E3 usually focuses on the "big 3" consoles first and foremost, but what do Sony and Microsoft's new machines mean for PC gamers?
Nvidia's senior vice president Tony Tamasi thinks that the new generation of consoles should be taken as nothing but good news for PC gamers. "I'm glad the new consoles are here," he says, "if for no other reason than to raise the bar." Tamasi means that now developers are no longer trying to squeeze good-looking games out of the aging PS3 and Xbox 360 hardware, and will start to work on games that can make the most of a gaming PC's raw power advantage.
"It's nothing but goodness for the PC," Tamasi explains, "The PC will keep growing, but the consoles will give us that next bump." He tells us that "Developers can now build really awesome content that can then scale to the PC," and that "To [Nvidia], the consoles are great because they catch up from a features perspective."
Tamasi refers to the handy little chart you will see above, which shows that while PC graphics card technology has evolved substantially over the years, it has remained, understandably, quite flat for our console brethren. The PS4 and Xbox One, while still not coming close to the monstrously powerful $1,000 GTX Titan, have definitely lessened the gap somewhat. For example, the Titan is only 2.5x more powerful than next-gen hardware, compared to the 13.2x more powerful the GTX 680 was versus the PS3 and 360 last year.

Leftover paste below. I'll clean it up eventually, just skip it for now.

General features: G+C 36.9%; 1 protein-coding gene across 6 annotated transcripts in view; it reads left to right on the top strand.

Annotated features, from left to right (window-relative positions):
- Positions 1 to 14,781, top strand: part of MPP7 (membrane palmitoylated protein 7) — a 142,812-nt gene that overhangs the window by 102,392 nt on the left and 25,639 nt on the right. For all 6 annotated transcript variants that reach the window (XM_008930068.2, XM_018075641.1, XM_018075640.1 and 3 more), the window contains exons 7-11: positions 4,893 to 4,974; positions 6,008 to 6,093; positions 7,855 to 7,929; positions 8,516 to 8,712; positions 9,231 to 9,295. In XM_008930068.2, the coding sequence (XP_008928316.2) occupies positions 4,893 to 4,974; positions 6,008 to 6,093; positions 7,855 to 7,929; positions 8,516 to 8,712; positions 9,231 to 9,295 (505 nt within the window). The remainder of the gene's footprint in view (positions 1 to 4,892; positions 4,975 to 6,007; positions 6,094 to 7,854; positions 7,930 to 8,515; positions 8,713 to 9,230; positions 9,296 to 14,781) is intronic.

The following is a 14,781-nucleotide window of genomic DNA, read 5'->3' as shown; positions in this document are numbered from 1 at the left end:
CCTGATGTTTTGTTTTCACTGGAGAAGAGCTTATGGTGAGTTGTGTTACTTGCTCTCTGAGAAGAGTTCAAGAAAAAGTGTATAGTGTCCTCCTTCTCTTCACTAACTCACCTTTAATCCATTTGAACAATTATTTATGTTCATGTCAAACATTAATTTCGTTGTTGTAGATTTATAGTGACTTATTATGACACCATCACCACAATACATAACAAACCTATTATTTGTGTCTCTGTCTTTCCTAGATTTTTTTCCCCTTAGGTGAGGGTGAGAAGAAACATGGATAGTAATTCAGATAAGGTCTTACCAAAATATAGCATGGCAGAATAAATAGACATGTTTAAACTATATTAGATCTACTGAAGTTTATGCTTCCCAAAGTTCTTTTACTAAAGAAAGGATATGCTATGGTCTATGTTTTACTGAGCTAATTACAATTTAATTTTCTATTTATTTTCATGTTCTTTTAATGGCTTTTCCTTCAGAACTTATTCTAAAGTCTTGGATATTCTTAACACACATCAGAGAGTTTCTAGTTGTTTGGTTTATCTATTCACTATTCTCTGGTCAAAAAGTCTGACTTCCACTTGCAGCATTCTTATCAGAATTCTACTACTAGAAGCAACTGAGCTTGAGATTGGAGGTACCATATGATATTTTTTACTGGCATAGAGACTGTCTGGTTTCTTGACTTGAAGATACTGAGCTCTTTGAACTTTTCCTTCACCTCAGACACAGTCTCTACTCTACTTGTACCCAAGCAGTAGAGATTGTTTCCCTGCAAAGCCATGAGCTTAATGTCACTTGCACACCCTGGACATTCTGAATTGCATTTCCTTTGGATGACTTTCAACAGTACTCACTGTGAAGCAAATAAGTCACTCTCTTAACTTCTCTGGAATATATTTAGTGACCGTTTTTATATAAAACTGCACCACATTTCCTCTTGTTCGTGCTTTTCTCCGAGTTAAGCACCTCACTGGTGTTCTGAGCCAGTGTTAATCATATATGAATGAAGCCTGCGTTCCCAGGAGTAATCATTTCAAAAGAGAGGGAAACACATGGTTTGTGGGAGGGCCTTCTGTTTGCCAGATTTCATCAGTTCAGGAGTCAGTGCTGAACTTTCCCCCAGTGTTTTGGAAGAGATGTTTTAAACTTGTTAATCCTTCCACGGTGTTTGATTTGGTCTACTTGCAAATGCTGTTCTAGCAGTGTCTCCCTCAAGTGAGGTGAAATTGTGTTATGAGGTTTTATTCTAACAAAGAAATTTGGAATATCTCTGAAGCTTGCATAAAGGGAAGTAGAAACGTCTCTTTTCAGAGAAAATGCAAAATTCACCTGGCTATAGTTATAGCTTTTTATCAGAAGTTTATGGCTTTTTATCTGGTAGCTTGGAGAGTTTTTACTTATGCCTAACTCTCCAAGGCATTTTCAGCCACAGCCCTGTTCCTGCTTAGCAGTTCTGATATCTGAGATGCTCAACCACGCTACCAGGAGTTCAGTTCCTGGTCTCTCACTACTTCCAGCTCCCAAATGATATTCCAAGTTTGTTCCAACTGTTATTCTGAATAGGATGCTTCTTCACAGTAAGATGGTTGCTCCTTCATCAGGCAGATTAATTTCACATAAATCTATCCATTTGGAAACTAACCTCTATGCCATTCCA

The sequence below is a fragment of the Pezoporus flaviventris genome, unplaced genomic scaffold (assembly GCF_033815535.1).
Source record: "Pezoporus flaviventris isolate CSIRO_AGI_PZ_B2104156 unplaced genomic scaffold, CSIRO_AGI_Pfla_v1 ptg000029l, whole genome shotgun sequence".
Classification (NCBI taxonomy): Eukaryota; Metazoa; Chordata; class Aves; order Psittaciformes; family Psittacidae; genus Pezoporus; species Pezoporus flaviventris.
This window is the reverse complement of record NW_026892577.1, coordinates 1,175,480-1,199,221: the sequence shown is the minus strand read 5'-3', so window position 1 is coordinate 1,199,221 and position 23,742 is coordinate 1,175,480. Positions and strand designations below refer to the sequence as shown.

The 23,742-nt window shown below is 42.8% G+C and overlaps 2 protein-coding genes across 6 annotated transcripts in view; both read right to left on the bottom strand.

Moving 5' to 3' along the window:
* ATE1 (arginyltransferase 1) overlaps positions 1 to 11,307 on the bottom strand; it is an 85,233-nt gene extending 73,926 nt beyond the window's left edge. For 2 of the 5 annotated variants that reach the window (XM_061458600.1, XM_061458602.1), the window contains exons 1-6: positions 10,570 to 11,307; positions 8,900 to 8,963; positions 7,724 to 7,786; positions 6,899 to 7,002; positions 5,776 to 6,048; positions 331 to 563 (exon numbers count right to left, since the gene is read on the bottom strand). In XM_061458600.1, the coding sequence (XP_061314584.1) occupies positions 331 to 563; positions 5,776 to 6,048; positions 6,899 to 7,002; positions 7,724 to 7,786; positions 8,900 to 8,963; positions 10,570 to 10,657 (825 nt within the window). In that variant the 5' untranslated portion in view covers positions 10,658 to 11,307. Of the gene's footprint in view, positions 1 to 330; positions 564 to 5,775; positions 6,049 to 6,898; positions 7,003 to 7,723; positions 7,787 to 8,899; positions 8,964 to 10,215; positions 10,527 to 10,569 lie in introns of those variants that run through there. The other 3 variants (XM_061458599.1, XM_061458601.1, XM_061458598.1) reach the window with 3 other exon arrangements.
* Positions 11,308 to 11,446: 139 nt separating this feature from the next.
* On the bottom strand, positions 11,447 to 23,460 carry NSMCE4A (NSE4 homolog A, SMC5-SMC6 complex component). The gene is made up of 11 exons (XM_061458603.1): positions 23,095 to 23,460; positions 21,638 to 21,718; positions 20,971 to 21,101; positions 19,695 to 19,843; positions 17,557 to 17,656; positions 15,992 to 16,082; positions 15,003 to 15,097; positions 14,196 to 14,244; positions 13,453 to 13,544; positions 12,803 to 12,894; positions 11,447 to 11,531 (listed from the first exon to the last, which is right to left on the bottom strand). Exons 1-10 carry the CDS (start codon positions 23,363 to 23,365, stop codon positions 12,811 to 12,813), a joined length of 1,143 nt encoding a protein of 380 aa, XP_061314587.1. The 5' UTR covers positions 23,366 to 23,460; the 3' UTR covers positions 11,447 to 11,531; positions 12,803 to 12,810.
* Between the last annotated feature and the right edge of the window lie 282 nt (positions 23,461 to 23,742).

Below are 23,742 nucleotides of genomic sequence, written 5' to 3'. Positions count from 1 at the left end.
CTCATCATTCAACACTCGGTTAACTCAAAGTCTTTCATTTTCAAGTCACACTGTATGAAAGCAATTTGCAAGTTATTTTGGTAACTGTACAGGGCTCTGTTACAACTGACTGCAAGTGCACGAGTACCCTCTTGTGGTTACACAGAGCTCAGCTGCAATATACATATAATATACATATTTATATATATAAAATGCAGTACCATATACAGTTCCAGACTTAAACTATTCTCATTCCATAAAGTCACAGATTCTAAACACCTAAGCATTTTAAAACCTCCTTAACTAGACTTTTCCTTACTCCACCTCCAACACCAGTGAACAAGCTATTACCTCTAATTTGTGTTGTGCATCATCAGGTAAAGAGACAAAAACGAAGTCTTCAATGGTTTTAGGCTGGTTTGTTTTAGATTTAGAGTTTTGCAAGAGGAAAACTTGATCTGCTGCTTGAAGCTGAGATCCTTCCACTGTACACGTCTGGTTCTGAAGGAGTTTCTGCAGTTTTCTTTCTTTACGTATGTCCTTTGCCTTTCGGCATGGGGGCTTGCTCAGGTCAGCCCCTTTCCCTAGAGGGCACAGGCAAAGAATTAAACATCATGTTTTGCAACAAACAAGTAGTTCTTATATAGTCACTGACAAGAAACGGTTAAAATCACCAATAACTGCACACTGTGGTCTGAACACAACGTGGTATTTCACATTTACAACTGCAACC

While Nvidia powered the PS3, it lost out to rival graphics chip developer AMD, which provides the GPUs behind all three next-gen consoles. Tasami said that this was a deliberate decision though, as he claimed that Nvidia was unimpressed with the closed nature of consoles, and wanted to instead focus on PC graphics cards.
Source & Image: The Verge